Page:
Ali Warith was outside the mosque with his son Ali looking over the produce in the vans. Little Ali was dressed in traditional Yemeni clothing. His father proudly pointed out his son was wearing a handmade vest from Yemen.
Warith has been living in the United States since he was 17. His father was an American citizen and brought his family to the States.
Warith said he too has paid little attention to Trump’s immigration stance.
“We don’t even worry about it. Because we know of the U.S. Constitution. Nobody is above that,” he said. And he added, “America has freedom of religion.”
One man in town who has noticed Trump’s immigration rhetoric is Tom Miller. He’s the owner and pharmacist at Topeka Pharmacy. Just about everyone in town makes their way to his counter at one time or another.
He said he hasn’t heard anyone in town talking about Trump’s stance on immigration.
“My personal opinion is how could anybody not be disturbed by that, particularly if you are the target,” he said.
But the immigration debate has not caught on in town, he iterated.
It might be that similarities in the personalities and cultures of the Amish and Muslims don’t generate such debate, Miller speculated.
“... The interaction we have had so far has been nothing but positive. A lot of them go and work in the secondary auto supply business, like Nishikawa,” Miller said of Topeka’s Muslim residents. “... They came down here from Dearborn (Michigan) and they got down here and figured out we were a good place to live. A lot of our people have beards and dress in long garments and are gentle, and the ones that have been patients of our store have been of the same way. They stand beside each other and talk to each other and it seems to go good.”
Just north of the mosque along Main Street is Topeka Elementary School.
Inside, the student body is a mix of five cultures.
Divided up by the languages they speak, Principal Becky Siegel said Amish students who grow up speaking Pennsylvania Dutch at home dominate the numbers, comprising 50 percent of the 320 students. “English,” a common term for non-Amish, English-speaking white students, make up 38 percent of the student body. Arabic-speakers number 33, or about 10 percent of the population. Then there are five students with Burmese backgrounds and just one Hispanic student. The school has classrooms from kindergarten through fourth-grade.
Newly arrived students are inserted into their appropriate grade level, no matter what their English language skills are, according to Siegel.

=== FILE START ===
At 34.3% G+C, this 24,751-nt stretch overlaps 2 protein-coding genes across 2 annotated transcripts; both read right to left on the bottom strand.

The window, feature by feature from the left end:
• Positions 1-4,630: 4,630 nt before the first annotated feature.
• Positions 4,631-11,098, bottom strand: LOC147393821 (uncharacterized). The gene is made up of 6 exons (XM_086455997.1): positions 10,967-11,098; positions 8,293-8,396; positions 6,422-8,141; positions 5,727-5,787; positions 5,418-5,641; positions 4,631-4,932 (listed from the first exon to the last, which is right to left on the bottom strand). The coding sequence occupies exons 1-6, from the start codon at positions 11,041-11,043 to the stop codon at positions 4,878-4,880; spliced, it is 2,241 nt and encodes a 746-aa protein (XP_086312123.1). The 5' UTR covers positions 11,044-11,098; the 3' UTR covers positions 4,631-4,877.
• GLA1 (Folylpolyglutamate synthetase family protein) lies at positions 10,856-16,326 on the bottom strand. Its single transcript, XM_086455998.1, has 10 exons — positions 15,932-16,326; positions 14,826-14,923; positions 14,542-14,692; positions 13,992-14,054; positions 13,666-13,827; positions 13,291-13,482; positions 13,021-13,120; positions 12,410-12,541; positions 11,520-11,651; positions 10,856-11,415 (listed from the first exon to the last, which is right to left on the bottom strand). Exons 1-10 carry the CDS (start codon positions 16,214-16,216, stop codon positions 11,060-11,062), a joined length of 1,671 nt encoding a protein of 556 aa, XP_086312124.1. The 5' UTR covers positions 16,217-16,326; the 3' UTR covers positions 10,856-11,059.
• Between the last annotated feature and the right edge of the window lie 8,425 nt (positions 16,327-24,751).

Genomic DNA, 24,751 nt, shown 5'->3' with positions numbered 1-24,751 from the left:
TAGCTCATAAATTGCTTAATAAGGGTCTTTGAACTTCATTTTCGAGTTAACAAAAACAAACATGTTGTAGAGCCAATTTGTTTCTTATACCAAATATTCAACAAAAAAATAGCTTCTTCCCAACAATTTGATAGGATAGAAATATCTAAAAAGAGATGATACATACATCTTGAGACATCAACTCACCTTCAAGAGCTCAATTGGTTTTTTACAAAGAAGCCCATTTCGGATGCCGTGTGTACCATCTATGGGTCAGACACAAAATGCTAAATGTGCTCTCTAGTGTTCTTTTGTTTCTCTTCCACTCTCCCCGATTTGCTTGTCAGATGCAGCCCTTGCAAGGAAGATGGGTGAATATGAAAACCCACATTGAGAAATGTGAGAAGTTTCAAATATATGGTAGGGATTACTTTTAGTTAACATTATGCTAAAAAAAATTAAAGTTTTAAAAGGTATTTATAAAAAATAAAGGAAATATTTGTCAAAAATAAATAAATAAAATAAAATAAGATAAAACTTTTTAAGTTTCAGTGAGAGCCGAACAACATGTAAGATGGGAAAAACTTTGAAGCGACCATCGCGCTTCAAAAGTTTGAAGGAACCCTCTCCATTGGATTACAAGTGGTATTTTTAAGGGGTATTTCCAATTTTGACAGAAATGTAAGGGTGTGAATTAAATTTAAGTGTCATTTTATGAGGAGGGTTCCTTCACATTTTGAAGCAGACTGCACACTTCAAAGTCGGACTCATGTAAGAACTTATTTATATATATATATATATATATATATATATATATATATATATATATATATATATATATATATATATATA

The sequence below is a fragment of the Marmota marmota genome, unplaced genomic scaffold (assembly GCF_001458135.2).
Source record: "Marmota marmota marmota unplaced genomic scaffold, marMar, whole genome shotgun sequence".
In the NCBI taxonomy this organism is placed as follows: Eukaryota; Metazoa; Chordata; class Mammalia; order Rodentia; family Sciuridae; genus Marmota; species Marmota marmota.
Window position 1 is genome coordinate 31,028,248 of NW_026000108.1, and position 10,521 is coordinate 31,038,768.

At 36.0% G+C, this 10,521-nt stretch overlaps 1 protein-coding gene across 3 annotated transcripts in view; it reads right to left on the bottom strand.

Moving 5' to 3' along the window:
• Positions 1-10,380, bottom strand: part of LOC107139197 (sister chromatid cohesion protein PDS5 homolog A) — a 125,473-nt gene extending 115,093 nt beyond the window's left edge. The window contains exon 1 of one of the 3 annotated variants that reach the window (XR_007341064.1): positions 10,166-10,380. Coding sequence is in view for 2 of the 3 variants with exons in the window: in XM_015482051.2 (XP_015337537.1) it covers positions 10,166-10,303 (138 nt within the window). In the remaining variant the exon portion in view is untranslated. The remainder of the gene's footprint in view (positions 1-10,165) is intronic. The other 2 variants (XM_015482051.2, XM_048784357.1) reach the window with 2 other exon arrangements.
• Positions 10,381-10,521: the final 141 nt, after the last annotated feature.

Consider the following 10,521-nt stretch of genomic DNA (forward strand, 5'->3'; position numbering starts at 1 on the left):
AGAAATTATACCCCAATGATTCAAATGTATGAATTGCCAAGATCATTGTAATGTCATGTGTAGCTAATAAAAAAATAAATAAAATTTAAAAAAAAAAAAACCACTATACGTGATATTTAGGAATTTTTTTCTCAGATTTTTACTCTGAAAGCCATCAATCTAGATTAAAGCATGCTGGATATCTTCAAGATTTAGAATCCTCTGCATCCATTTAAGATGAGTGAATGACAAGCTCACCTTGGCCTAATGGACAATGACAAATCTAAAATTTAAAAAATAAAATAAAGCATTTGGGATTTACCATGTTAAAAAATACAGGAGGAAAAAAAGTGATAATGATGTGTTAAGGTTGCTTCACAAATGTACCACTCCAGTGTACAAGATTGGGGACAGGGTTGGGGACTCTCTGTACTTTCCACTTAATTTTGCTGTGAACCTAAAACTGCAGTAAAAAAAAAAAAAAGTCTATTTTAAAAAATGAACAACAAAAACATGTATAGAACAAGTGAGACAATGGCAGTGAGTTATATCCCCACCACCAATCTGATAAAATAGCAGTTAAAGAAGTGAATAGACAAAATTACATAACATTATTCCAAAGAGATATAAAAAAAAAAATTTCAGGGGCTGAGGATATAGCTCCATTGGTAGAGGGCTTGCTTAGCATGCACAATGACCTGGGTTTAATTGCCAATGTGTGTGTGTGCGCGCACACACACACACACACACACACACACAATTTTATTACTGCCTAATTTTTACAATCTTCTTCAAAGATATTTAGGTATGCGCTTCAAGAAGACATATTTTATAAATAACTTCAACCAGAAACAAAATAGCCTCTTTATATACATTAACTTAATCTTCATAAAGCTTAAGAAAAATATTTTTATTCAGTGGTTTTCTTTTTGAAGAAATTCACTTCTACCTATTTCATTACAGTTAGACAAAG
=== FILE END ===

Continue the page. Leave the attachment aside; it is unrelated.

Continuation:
“We do find that even through fourth grade they grow (their language skills) very rapidly,” Siegel said.
The diverse cultures at the school have not become an issue, according to Siegel, and the focus, as always, is on education. Students who need help learning English have tutors who help them.
“We are embracing the diversity, they come in, they fit in and they want to learn,” she said of immigrants.
The only noticeable change in the school’s daily routine might be that Muslim children are allowed to leave school to attend Friday prayers. She said while the school district allows boys and girls to attend prayers, it is just the boys who do so. The young worshipers must return after prayers and finish the school day.
Beyond the noon-hour release on Fridays, visitors would only notice cultural clothing for Muslim and Amish students as obvious indicators that different cultures were walking the hallways.
Things run so smoothly in the hallways and classrooms, teachers don’t spend any time on cultural issues, according to the principal.
“There is just not a need,” Siegel said. “You just wouldn’t know if you walk through here.”
Miller summed up what many in the community expressed, that local people embrace the mix of cultures and it’s no big deal for them.
“To me it is almost like the Amish,” he said. “It is a different culture but they understand they need to work with ours and we need to work with them. I think it is mutually advantageous to get stuff done. Whether it is work, or taking care of their health, or taking care of their children. I have personally noticed, the children don’t have a problem, they just play and are children.”